20170825, 09:04  #1 
May 2004
2^{2}×7×11 Posts 
Devaraj numbers necessary and sufficient condition
Let N = p_1*p_21*p_3....p_r be a r factor (square free ) composite number. Then the necessary and sufficient condition for it to be a Devaraj number is that ( N1) be a multiple of ( p_r1), r ranging from 1 to r.
For definition of Devaraj numbers see A104016 and A 104017 on OEIS. 
20170828, 05:18  #2 
May 2004
464_{8} Posts 
Devaraj numbers  necessary and sufficient condition
Applied the above necessary and sufficient condition to search for Devaraj numbers in the ring of Gaussian integers. The second Devaraj ( the first one was discovered accidentally) number by applying the above:
(2I)*(3+2*I)*(I) = 1  8*I In my next post (in the software section ) will give the algorithm for search. 
20170829, 05:17  #3 
May 2004
100110100_{2} Posts 
parialgorithm for finding 3 factor Devaraj numbers
I will illustrate this with an example.
Select two primes in the ring of Gaussian integers, say, (2  I) and (3 + 2*I). In pari run the programme : {p(n)=((2I)*(3+2*I)*(nI)1))/((2+2*I)*(nI1))} for(n=1,10,print(p(n))) You will get three possible solutions, one of which is invalid as it is (2I) and we need squarefree composites.Both the remaining solutions result in Devaraj numbers: a) (2I)*(3+2*I)*(I) and b) (2I)*(3+2*I)*(4I). Note that in each case the test " is (NI)/(1I) a Gaussian integer? is (N1)/(2+2*I) a Gaussian integer? is (N1)/(I1) a Gaussian integer? or is(N1)/(3I) a Gaussian integer? is positive. Last fiddled with by ewmayer on 20170829 at 06:43 Reason: Merged this newthread post into existing thread  1 onanism thread is enough 
20170911, 05:27  #4 
May 2004
2^{2}·7·11 Posts 
Devaraj numbersAn improved algorithm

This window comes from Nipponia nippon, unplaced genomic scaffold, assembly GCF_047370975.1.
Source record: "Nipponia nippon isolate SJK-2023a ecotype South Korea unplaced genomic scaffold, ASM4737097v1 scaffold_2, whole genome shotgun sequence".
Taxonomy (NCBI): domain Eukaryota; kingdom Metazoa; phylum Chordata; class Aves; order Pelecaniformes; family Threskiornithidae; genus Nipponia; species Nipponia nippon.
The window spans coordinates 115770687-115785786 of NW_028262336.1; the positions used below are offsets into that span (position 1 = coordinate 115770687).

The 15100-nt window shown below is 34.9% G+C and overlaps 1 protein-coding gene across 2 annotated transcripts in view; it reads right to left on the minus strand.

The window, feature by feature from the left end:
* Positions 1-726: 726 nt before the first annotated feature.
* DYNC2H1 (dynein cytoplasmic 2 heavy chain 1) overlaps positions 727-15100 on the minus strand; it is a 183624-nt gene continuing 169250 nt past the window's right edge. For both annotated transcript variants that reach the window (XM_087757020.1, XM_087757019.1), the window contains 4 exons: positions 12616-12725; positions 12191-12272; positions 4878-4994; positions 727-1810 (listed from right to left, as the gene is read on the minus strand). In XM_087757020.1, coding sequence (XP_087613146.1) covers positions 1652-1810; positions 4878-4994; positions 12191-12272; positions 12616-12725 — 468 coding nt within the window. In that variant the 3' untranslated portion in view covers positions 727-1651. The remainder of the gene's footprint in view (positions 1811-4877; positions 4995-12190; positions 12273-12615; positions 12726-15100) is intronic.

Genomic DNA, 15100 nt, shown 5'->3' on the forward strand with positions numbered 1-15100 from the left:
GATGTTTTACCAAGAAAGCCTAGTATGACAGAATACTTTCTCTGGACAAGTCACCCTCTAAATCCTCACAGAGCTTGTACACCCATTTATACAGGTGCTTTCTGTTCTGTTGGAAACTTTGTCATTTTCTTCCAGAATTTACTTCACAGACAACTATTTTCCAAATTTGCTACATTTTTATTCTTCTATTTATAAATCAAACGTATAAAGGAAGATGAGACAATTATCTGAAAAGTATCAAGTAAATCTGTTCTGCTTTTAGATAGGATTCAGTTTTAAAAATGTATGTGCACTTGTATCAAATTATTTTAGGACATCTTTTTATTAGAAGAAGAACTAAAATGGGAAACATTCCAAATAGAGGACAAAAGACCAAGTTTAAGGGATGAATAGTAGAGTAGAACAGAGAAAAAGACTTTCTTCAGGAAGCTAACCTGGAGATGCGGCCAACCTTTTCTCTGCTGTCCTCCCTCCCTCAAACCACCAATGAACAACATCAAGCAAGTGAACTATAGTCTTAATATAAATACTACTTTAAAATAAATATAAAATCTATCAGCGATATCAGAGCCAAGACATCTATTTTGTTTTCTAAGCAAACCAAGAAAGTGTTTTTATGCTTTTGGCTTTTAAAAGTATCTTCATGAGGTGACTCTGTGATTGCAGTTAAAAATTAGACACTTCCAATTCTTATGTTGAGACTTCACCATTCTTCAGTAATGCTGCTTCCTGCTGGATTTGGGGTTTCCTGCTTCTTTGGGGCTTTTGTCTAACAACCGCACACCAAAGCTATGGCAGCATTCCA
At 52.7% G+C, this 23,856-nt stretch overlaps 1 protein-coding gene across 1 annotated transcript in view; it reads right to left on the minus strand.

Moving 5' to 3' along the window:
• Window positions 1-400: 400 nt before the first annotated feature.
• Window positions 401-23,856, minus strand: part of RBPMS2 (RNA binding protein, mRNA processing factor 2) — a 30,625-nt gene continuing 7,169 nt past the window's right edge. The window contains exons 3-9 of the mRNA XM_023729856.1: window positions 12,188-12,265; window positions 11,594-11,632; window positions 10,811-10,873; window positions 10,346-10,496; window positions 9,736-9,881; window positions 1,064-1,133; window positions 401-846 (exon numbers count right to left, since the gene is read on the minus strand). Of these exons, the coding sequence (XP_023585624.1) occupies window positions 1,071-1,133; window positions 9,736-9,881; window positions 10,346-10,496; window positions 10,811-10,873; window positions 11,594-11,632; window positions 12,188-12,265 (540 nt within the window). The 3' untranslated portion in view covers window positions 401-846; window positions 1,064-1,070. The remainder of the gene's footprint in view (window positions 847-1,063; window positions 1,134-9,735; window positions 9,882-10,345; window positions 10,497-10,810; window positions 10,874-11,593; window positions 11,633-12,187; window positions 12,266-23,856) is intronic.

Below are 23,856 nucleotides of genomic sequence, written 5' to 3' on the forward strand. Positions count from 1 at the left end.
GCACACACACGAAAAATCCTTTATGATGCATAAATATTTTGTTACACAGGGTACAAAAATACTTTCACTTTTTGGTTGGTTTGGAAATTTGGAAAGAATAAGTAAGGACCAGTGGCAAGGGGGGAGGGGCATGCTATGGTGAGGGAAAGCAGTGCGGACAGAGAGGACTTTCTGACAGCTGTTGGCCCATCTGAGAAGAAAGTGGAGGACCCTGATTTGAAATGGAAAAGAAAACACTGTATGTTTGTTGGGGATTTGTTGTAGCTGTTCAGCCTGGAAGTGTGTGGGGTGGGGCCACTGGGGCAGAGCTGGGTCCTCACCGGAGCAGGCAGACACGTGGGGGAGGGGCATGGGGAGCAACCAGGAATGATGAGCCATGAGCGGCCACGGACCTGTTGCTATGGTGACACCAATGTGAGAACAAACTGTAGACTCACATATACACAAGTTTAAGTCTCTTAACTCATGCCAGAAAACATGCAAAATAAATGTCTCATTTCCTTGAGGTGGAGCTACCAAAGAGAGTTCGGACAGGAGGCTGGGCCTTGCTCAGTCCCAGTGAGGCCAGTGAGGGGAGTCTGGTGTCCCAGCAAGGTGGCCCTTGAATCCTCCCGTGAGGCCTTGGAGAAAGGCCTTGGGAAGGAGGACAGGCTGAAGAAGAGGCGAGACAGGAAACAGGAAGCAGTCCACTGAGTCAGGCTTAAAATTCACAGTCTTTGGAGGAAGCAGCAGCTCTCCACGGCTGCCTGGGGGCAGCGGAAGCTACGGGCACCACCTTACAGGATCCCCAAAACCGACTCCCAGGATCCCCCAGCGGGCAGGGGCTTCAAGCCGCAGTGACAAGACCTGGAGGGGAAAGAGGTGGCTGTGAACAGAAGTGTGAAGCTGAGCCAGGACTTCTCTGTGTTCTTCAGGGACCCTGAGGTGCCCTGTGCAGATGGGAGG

The Devaraj number found by new algorithm: N= (4+I)*(154*I)*(2+3*I)
In the next post I will five the algorithm, 
20170911, 09:12  #5 
May 2004
2^{2}·7·11 Posts 
Devaraj numbers  necessary and sufficient condition
This works fine when r = 3.
for r > 3 the n & s condition is that (p_r1) divides (N1)^(r2). 
20170912, 04:27  #6 
May 2004
464_{8} Posts 
pari  Devaraj numbers improved algorithm
In the previous algorithm, two prime numbers in the ring of Gaussian integers were selected at random.The problem with this approach is that the second prime number may not be compatible with the first to form a Devaraj number. Now we choose on;y one prime number. I will illustrate the algorithm with an example.
1) I choose (4 + I). 2) I run the program {p(n) = (n  I)/3+I)}; for n = 1,25,print(p(n))) 3)Out all possible solutions I choose valid ones by eliminating invalid ones as follows: a) Let n' represent one of the possible solutions. Is (n'+1I) composite? If not go to the next possible solution. If the next is composite test whether (n'+1 I) is divisible by (4+I). In the example I found that (63I) is divisible by (3+I) and that (64I) is divisible by (4+I). 4). I then run the program: {p(n) = ((4+I)*(154*I)*(n + 3*I)1)/(n+3*I1)}. I thus found the Devaraj number: N= (4+I)*(154*I)*(2+3*I)= 131 + 190*I. The above is only a brief description of search for 3factor Devaraj numbers. 
20170914, 02:44  #7 
May 2004
2^{2}×7×11 Posts 
Application of Pomerance index
Refer A 162290 on OEIS for definition of Pomerance index.
The Devaraj number (2I)*(3+2*I)*(4I) = 33  4*I has Pomerance Index equal to (15*I) Its norm is 26. If we were to keep the first two prime factors fixed and increase the third indefinitely the norm of the P.i. decreases asymptotically to 16.This proves that there can be only a finite number of Devaraj numbers with the first prime factor equal to (2I) and second equal to (3+2*I). Since the descent does not pass through any Gaussian integer (334*I) is the lone Devaraj number with first and second primefactor equal to (2I) and (3+2*I) respectively. 
20170923, 02:58  #8 
May 2004
2^{2}×7×11 Posts 
Devaraj numbers  necessary and sufficient condition
Sorry there are no shortcuts; we will have to test whether ((p_11)*(n1)^(r2))/(p_21)..(p_r1) is an integer or not; similarly for (p_21)*(n1)^(r2)/(p_11)*(p_31)...(p_r1)..

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